On August 23rd, 2011 the East Coast was hit with an earthquake that measured at 5.8 on the Richter scale. We sat down with Ryan Mathur, associate professor of geology, to learn more about what happened.
Q. What is it that causes earthquakes?
A. There are plates that move around and when the plates interact with one another there is usually some amount of energy that is released when the rock layers collide and break. When they break, that’s the earthquake.
Q. What made the East Coast earthquake unique?
A. The unique thing about the earthquake that was in Virginia is that in a tectonic sense, where these plates move around, is that it was not on a boundary. Usually all the energy is released on the boundaries of these plates. You always hear about earthquakes in California, which sits on the edge of a plate. What’s interesting is that we still have smaller earthquakes on the East Coast because this boundary used to be very active.
Q. So why did we have an earthquake?
A. The reason we had an earthquake here is that there’s actually stored stress. If you think about the energy of when these mountains were made, there is still some energy stored underneath that is just getting released. There’s still residual stress from when these mountains were built millions of years ago.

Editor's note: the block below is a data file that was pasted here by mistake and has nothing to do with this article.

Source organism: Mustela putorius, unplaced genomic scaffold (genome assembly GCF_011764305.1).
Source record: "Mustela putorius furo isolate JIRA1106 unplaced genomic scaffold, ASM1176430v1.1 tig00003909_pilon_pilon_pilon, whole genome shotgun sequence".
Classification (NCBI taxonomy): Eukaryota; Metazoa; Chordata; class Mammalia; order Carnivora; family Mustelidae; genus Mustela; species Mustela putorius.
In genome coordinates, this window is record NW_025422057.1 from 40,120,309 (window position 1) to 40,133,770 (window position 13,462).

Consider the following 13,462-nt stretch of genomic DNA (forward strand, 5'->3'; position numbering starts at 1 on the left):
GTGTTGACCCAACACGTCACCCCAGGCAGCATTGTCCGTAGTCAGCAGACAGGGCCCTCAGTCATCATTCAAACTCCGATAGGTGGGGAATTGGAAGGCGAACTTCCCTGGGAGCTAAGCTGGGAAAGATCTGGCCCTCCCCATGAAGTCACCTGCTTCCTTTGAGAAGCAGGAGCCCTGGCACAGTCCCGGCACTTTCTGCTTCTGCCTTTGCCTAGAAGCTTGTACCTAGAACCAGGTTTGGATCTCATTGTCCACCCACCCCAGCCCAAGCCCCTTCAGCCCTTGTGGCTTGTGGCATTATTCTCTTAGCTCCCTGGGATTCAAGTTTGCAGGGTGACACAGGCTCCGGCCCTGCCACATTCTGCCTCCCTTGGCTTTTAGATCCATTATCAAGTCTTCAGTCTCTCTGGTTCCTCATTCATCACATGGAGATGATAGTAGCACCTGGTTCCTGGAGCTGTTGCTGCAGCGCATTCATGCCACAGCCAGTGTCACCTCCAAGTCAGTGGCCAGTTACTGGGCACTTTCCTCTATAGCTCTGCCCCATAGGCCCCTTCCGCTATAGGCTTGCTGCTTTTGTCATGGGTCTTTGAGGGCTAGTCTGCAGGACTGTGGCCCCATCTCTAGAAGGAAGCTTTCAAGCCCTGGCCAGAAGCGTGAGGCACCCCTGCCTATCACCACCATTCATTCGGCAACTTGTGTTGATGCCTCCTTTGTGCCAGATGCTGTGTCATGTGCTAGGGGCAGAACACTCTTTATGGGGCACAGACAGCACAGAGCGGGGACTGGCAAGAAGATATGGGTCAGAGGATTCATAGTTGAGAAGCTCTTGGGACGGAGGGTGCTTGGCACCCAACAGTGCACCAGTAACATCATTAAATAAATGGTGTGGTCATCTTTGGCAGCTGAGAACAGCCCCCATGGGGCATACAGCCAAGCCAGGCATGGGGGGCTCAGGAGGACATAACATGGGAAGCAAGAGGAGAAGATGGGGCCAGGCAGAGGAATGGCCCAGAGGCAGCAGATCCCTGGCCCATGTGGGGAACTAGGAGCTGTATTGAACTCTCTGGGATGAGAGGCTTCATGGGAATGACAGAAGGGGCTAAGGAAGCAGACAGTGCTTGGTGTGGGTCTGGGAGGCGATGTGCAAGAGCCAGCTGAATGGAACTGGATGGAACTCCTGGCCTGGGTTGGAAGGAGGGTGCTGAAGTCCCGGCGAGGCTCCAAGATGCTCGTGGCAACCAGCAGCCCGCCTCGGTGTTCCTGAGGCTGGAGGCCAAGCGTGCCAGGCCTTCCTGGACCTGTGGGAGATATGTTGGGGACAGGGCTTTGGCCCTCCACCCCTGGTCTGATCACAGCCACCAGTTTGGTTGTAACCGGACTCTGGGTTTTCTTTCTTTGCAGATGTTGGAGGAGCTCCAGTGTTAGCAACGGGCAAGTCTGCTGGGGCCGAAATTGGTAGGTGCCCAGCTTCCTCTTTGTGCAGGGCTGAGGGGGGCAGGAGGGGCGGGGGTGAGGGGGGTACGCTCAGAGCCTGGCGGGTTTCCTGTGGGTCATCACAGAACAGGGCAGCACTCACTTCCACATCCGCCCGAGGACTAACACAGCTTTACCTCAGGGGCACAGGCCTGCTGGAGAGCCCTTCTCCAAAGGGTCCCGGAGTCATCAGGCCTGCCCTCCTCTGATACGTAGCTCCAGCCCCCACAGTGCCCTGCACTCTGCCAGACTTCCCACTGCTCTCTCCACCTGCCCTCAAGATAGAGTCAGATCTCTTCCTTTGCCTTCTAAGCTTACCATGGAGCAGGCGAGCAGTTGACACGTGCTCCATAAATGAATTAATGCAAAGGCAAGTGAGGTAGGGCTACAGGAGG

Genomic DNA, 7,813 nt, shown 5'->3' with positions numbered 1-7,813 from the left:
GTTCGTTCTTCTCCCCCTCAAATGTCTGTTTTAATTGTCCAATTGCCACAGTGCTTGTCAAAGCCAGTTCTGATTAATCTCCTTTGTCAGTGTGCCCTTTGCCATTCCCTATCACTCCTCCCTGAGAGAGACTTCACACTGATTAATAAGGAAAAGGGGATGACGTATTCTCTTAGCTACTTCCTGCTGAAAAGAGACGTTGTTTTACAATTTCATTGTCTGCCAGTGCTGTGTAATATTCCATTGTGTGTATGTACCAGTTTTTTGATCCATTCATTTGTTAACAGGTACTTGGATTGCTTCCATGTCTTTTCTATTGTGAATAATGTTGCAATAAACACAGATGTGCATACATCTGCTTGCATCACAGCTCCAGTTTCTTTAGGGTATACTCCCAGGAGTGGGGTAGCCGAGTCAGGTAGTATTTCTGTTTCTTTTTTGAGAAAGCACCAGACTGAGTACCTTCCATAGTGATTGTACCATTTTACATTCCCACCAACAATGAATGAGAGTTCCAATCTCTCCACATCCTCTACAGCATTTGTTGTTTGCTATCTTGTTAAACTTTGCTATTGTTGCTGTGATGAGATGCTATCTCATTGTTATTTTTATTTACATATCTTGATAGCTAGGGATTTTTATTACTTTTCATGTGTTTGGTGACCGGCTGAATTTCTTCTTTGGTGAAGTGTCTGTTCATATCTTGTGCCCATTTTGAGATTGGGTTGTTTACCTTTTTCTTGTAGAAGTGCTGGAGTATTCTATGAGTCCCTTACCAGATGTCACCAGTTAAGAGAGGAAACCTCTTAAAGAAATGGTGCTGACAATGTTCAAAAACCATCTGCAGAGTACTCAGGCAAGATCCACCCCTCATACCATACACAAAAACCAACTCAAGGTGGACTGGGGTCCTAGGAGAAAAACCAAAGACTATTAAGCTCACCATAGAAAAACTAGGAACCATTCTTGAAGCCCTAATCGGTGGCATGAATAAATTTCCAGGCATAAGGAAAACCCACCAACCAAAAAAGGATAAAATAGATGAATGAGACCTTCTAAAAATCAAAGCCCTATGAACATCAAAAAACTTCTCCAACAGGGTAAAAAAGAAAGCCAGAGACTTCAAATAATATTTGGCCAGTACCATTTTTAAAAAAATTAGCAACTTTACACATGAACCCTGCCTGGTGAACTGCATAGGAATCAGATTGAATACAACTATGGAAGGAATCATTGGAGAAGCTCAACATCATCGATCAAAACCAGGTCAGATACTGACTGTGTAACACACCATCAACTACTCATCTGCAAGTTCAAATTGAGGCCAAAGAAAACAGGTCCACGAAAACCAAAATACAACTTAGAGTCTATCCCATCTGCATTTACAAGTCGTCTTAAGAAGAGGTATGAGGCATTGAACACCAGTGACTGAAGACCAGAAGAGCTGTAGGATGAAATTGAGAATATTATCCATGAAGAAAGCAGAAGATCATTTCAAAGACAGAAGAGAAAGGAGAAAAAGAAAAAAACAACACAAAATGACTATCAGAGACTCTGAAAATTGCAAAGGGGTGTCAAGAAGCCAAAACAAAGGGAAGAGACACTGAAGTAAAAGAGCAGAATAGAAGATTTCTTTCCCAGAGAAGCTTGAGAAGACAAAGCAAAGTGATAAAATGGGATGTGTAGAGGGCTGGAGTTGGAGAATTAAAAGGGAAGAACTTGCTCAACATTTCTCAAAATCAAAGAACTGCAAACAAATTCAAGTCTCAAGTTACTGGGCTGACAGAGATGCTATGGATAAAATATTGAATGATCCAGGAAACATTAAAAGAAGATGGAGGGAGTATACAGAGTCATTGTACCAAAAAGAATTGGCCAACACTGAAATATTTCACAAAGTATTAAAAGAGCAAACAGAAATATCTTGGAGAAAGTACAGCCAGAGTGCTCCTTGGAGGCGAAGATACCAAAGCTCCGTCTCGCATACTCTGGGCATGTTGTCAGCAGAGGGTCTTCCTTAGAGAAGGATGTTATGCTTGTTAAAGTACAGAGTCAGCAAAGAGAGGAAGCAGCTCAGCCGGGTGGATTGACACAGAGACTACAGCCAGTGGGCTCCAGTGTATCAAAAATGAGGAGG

Q. Are we able to predict when an earthquake is going to happen?
A. We can’t predict it like we predict the weather. We have probability that earthquakes will happen in five-to-10 year intervals. We can see that the earth is changing and straining and piling up. Eventually all that strain is going to be released along an earthquake fault boundary and things will snap back to the way they are.
Q. Is there anything else that we should know regarding this earthquake?
B. The reason it’s very significant on the East Coast is that no one on the East Coast has a building that can withstand a 6 or 7 on the Richter scale. That level of an earthquake would be destructive here because we’re not prepared, where as in California they build for that. We teach a course here called Death and Destruction, and there’s a saying that “it’s not the earthquakes that kill people. It’s the buildings that fall.” That’s what makes the earthquake that happened here significant.
Dan Endres ’13, Juniata Online Journalist